What’s your whining channel of choice?

Screen Shot 2018-08-28 at 9.33.58 AMI was listening to a podcast this morning when the interviewee mentioned that his twitter account had just been verified. If you didn’t know, Twitter verifies “accounts of public interest” so that the public can know that each is an authentic account. The interviewer, who already has a verified account, quipped that the best thing about that was that the interviewee’s complaints would now be dealt with more quickly by companies.

I laughed, and then I realized the inherent message. Some communications channels are better than others for whining. And, I know I’m guilty too. I’ve shouted into the Twitter ether (tweether?) at Comcast, US Airways (now part of American), Avis, ProFlowers, Starwood Hotels, JetBlue, and countless others.

For sure, there’s something cathartic about firing off a tweet in the moment to bitch about some shoddy service or deplorable experience. But, there’s more to it than that. Generally, you’re far more likely to get a response via Twitter than calling a service center (many of which have caused the present consternation in the first place). The social teams at most brands are really quick to respond to questions and complaints on Twitter. Of course, it helps that they know that your followers, and their followers will see your tweet and their response.

Few social teams are empowered to resolve your concern, although I have had some success with teams helping route me to the right people to resolve an issue. But, the cynic in me would say that a major part of their role is to remove the conversation from the public view, and prevent the negative story from gaining traction.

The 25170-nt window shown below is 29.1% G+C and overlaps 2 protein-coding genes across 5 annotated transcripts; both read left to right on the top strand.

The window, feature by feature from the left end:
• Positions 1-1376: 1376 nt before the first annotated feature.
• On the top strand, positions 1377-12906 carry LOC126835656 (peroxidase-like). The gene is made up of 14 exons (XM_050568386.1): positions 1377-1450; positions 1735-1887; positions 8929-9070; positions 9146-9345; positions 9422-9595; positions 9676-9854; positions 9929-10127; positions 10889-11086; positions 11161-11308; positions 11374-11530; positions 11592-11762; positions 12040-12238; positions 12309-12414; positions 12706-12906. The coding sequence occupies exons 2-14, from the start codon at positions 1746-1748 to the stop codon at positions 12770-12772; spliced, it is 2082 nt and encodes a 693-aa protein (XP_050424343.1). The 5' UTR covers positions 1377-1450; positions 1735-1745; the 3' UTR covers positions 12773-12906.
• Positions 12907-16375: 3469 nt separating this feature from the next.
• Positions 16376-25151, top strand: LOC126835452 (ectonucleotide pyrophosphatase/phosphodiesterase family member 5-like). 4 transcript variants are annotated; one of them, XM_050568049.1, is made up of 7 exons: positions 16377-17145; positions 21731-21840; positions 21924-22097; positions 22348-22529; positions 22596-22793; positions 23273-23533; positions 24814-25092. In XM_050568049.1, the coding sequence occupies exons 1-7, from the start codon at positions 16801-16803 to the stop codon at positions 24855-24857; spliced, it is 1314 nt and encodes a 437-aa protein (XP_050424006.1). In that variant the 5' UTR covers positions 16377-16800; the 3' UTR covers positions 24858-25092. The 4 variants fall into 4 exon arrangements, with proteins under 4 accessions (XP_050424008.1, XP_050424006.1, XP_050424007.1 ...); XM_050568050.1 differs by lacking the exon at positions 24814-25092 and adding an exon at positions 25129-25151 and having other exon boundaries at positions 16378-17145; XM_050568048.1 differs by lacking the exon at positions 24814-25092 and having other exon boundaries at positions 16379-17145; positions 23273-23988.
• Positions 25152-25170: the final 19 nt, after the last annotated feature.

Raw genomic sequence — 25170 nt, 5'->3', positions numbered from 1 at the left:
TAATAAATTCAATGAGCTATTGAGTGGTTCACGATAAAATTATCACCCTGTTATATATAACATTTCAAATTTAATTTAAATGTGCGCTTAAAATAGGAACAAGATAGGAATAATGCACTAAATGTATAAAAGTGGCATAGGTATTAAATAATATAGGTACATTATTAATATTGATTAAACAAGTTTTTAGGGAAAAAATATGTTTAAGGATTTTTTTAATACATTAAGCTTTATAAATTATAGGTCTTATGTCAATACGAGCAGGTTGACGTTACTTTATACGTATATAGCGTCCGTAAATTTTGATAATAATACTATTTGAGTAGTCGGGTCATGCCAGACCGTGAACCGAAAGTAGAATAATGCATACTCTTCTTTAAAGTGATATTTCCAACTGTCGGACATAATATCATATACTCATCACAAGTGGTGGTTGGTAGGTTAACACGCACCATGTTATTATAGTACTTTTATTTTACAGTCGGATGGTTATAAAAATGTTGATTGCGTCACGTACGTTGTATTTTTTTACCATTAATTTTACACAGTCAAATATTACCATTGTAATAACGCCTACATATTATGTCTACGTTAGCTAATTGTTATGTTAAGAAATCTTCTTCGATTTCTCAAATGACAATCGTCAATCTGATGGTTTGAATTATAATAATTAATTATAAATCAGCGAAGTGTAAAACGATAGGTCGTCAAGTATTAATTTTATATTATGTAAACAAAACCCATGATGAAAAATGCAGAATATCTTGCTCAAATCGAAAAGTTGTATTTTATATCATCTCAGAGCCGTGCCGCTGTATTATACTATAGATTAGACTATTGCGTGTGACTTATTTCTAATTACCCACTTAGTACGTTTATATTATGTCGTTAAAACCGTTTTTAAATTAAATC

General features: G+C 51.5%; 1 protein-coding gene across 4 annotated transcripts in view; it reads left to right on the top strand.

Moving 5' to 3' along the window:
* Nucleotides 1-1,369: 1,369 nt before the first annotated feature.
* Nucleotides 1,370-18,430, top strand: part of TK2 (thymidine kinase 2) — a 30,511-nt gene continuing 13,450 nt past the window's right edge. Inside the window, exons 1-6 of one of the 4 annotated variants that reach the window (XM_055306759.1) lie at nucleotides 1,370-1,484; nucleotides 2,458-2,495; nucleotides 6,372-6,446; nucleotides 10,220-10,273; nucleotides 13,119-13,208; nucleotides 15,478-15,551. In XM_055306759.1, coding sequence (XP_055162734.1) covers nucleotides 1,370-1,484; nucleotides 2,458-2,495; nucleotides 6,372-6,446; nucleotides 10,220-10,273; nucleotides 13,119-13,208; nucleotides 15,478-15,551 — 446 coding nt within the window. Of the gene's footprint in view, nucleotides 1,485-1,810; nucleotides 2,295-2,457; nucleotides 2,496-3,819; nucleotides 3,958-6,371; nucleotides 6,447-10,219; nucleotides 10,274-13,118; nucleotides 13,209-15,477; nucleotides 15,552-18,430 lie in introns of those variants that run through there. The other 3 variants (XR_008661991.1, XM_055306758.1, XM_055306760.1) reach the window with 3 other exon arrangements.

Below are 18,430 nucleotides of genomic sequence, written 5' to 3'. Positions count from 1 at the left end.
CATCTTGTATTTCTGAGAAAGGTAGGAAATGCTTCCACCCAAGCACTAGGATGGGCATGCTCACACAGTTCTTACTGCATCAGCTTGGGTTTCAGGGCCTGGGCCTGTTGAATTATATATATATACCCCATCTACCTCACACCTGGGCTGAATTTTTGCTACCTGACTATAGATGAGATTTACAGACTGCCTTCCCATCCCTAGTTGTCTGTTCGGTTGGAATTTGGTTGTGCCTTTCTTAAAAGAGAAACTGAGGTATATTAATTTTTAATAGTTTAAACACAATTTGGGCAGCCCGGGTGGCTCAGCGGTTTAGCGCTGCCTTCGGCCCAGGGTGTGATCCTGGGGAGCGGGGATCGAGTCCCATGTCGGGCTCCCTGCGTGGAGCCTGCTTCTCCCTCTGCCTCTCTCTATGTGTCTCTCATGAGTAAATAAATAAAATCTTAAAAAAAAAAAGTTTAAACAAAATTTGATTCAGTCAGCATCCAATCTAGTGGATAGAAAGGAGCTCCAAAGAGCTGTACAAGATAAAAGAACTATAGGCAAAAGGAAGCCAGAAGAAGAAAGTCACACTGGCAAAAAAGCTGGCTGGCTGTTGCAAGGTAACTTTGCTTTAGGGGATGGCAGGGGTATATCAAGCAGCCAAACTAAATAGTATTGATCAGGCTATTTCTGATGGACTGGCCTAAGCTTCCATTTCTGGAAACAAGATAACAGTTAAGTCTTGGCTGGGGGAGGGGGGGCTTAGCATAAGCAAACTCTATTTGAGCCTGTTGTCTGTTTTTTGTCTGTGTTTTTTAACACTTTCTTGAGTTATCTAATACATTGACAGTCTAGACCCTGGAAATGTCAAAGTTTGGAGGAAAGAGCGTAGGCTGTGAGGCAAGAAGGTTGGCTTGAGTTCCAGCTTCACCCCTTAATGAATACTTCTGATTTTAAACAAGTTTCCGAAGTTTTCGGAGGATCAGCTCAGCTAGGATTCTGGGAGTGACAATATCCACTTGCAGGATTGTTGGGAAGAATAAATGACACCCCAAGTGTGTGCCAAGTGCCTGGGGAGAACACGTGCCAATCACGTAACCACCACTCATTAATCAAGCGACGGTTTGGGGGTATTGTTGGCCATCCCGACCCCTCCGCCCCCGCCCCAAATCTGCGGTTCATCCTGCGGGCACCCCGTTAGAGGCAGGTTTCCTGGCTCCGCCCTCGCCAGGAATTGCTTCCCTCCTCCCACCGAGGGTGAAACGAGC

Let me take the example of ProFlowers. In May, my wife received flowers from a friend which were dry and shrivelled when they arrived. My wife called the customer service team who sent a new bouquet. This happened three times. By now, they were sending free vases and had refunded my wife’s friend. I took to twitter after the third screw-up, and the ProFlowers team responded within 15 minutes. They were apologetic, and gave me an email address that I was expected to contact to come to a resolution. Since, I didn’t expect anything to change, I didn’t email them. But, they succeeded in making it look like they were concerned and responsive. However, I will never buy anything from ProFlowers. I will never recommend ProFlowers. I will be an active brand assassin every time I tell this story.

What ProFlowers, and most other companies, fail to realize is although they quashed the public conversation, they didn’t resolve my issue. They never followed up. They lost my trust. They showed that they are not consumer-first. And, they’ve earned a brand assassin as a result. It’s not enough to deal with and try to limit or hide the whining. Understand the customer’s real concern, and do everything you can to make it right. That’s consumer-first. And, it’s critical when seeking to engage and build relationships with entitled consumers.

Data Transparency Delivers Long Term Benefits

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I was interviewed by DMNews for a piece on the challenges of delivering personalization to consumers who are skeptical about sharing their data.  It’s a good piece that underscores the importance of telling consumers the truth about what you intend to do with their data and the benefits they will receive.

 

The changing face of malls, and retail success

IndochinoI don’t go to malls very often. But I went yesterday with my wife and son to get some back-to-school gear for my son. I was struck by two things. First, there were very few empty spaces. I keep reading about how Amazon will lead to the death of retail and how malls are suffering. And, maybe they are. But, I expected a far more depressing experience than the one we had. And, yes, some of that might be related to my low expectations.

The bigger surprise for me though was the number of brands that I think of as online brands that had their own storefront – I noticed Casper, Untuckit, Peloton, and INDOCHINO. Maybe, I shouldn’t have been surprised. After all, we interviewed INDOCHINO CEO, Drew Green and featured the company’s success in Marketing to the Entitled Consumer. According to Drew, brands like INDOCHINO are opening physical stores because: